Major club honours won as a manager:
Bayern Munich - Fußball-Bundesliga: 1988–89, 1989–90, DFL-Supercup: 1987
Real Madrid - UEFA Champions League: 1997–98, Supercopa de España: 1997
Schalke 04 - UEFA Intertoto Cup: 2003, 2004
7= Sir Alex Ferguson (Manchester United, €4.8m per annum)
Born: 31st December 1941 (age 70).
Place of birth: Glasgow, Scotland).
Previous clubs managed: East Stirlingshire, St. Mirren, Aberdeen, Scotland.
Major club honours won as a manager:
St. Mirren - Scottish First Division (1): 1976–77
Aberdeen - Scottish Premier Division (3): 1979–80, 1983–84, 1984–85, Scottish Cup (4): 1981–82, 1982–83, 1983–84, 1985–86, Scottish League Cup (1): 1985–86, UEFA Cup Winners' Cup (1): 1982–83, UEFA Super Cup (1): 1983
Manchester United - Premier League (12): 1992–93, 1993–94, 1995–96, 1996–97, 1998–99, 1999–2000, 2000–01, 2002–03, 2006–07, 2007–08, 2008–09, 2010–11, FA Cup (5): 1989–90, 1993–94, 1995–96, 1998–99, 2003–04, League Cup (4): 1991–92, 2005–06, 2008–09, 2009–10, UEFA Champions League (2): 1998–99, 2007–08, UEFA Cup Winners' Cup (1): 1990–91, UEFA Super Cup (1): 1991, Intercontinental Cup (1): 1999, FIFA Club World Cup (1): 2008
7= Kenny Dalglish (Liverpool, €4.8m per annum)
Born: 4th March 1951 (age 61).
Place of birth: Glasgow, Scotland.
Previous clubs managed: Liverpool (twice), Blackburn Rovers, Newcastle United, Celtic.
Major club honours won as a manager:
Liverpool - Football League First Division (3): 1985–86, 1987–88, 1989–90, FA Cup (2): 1985–86, 1988–89, Football League Cup (1): 2011–12
Blackburn Rovers - FA Premier League (1): 1994–95, Football League Second Division Play Off Winners (1): 1991–92
Celtic - Scottish League Cup (1): 1999–2000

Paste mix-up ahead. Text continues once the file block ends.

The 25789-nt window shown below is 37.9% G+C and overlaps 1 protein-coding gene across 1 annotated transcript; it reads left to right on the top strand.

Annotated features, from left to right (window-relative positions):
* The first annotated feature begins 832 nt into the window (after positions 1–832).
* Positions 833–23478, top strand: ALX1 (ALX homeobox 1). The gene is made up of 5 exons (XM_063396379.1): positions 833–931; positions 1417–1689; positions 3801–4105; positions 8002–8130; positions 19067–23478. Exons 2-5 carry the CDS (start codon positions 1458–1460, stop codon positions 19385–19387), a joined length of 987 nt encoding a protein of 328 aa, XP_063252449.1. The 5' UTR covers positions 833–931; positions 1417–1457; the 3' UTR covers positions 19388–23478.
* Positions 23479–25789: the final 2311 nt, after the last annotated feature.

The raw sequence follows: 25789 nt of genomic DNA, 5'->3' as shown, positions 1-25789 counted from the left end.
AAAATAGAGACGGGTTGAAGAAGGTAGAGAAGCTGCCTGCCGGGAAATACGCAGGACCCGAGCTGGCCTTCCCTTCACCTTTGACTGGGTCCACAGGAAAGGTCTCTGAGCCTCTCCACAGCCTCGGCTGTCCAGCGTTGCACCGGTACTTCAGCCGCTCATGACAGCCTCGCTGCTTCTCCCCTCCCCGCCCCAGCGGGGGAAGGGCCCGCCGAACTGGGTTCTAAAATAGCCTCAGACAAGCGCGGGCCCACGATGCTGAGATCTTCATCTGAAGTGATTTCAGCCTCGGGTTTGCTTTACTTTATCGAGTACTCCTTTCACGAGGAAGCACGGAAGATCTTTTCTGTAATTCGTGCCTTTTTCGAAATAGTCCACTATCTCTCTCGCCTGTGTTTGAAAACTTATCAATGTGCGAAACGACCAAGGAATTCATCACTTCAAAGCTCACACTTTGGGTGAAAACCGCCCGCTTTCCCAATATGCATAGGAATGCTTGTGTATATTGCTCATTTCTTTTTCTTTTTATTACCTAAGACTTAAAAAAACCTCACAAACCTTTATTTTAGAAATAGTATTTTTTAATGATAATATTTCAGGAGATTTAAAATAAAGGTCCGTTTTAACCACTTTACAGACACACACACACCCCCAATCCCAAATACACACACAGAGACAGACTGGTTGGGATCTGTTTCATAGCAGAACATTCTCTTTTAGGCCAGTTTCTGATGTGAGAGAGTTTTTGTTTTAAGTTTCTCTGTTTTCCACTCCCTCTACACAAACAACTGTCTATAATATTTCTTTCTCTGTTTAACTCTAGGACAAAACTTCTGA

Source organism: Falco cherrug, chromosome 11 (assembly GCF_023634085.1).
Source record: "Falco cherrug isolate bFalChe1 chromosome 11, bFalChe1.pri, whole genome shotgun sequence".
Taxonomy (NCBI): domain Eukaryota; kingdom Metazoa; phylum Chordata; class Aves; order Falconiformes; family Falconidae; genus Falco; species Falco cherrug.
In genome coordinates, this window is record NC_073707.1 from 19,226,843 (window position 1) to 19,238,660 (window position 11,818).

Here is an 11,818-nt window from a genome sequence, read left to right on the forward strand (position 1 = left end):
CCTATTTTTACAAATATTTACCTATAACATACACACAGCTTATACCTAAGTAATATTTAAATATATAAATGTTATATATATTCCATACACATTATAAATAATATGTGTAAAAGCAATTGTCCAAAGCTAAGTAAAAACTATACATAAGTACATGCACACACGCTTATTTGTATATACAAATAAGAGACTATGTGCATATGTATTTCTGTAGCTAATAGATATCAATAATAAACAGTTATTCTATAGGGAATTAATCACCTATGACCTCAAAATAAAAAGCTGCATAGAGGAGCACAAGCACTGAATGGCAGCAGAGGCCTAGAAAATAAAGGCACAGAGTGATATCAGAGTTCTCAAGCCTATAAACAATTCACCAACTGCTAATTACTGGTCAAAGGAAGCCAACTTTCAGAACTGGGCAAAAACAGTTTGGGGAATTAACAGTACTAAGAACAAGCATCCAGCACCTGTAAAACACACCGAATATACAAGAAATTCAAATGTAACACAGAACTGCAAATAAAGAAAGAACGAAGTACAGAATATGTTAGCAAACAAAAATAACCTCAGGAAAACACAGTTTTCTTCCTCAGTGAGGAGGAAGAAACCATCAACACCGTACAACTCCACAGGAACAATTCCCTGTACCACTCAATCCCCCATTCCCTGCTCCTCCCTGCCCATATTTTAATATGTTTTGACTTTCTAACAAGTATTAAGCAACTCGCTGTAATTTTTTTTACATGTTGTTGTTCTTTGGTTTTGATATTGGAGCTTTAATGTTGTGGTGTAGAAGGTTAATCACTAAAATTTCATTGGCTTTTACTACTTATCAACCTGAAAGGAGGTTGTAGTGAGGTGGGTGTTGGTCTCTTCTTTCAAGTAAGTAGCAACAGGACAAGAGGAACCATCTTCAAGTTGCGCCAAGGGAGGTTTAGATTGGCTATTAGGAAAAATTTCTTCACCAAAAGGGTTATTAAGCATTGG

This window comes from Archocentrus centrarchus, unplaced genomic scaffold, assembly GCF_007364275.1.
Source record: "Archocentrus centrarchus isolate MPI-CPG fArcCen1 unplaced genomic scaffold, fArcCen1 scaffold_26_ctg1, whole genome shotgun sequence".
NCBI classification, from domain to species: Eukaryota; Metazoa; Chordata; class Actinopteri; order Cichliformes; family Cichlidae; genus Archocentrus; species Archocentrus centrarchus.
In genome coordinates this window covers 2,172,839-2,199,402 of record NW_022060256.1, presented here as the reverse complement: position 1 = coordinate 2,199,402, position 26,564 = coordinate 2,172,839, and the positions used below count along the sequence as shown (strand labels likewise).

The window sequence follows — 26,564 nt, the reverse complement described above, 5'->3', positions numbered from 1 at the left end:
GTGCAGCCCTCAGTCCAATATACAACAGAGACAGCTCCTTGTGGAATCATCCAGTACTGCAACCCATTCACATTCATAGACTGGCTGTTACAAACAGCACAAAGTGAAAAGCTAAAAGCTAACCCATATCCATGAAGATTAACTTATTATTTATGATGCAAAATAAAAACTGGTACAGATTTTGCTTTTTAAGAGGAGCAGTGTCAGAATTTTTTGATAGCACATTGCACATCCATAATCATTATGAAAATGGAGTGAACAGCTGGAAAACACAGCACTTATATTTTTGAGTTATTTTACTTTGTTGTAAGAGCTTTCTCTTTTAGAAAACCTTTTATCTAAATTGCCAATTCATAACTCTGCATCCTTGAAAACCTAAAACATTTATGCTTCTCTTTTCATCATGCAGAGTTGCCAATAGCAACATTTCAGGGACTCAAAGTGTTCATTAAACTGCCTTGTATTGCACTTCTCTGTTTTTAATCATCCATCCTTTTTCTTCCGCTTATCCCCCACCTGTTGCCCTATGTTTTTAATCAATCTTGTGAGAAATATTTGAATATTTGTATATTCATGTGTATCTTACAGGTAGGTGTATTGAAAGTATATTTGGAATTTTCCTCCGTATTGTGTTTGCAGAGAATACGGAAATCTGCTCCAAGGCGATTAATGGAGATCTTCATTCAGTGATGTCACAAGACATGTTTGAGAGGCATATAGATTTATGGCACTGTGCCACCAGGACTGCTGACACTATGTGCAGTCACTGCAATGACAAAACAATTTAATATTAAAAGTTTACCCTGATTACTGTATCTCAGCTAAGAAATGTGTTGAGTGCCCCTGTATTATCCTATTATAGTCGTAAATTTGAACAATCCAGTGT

9= Arsene Wenger (Arsenal, €4.7m per annum)
Born: 22nd October 1949 (age 62.)
Place of birth: Strasbourg, France.
Previous clubs managed: Nancy-Lorraine, Monaco, Nagoya Grampus Eight.
Major club honours won as a manager:
Monaco - French Ligue 1 (1): 1987–88, Coupe de France (1): 1990–91
Nagoya Grampus Eight - Emperor's Cup (1): 1995, J-League Super Cup (1): 1996
Arsenal - FA Premier League (3): 1997–98, 2001–02, 2003–04, FA Cup (4): 1997–98, 2001–02, 2002–03, 2004–05
9= Harry Redknapp (Tottenham, €4.7m per annum)
Born: 2nd March 1947 (age 65).
Place of birth: Poplar, London, England.
Previous clubs managed: Bournemouth, West Ham United, Portsmouth (twice), Southampton.
Major club honours won as a manager:
Bournemouth - Football League Division Three: 1986–87, Football League Trophy: 1983–84
West Ham United - UEFA Intertoto Cup: 1999
Portsmouth - Football League Division One: 2002–03, FA Cup: 2007-08
The next 20 highest paid managers are as follows:
11= Luiz Felipe Scolari (Palmeiras, €3.6m p.a)
11= David Moyes (Everton, €3.6m p.a)
11= Mark Hughes (QPR, €3.6m p.a)
11= Martin O’Neill (Sunderland, €3.6m pa)
15= Diego Maradona (Al-Wasl, €3.5m p.a)
15= Manuel Pellegrini (Malaga, €3.5m p.a)
17. Luciano Spalletti (Zenit St Petersburg, €3.0m p.a)
18= Muricy Ramalho (Santos, €2.6m p.a)
18= Ottmar Hitzfeld (Switzerland, €2.6m p.a)
20= Alex McLeish (Aston Villa, €2.4m p.a)
20= Joachim Low (Germany, €2.4m p.a)
22= Vicente del Bosque (Spain, €2.1m p.a)
22= Abel Braga (Fluminese, €2.1m p.a)
22= Massimiliano Allegri (AC Milan, €2.1m p.a)
22= Jurgen Klopp (Borussia Dortmund, €2.1m p.a)
26= Dorival Junior (Internacional, €1.9m p.a)
26= Tite (Corinthians, €1.9m pa)
28. Claudio Ranieri (Inter, €1.8m p.a)
29. Mano Menezes (Brazil, €1.7m p.a)
30. Antonio Conte (Juventus, €1.6m p.a)
(Source: Futebol Finance - all salaries quoted are in Euros)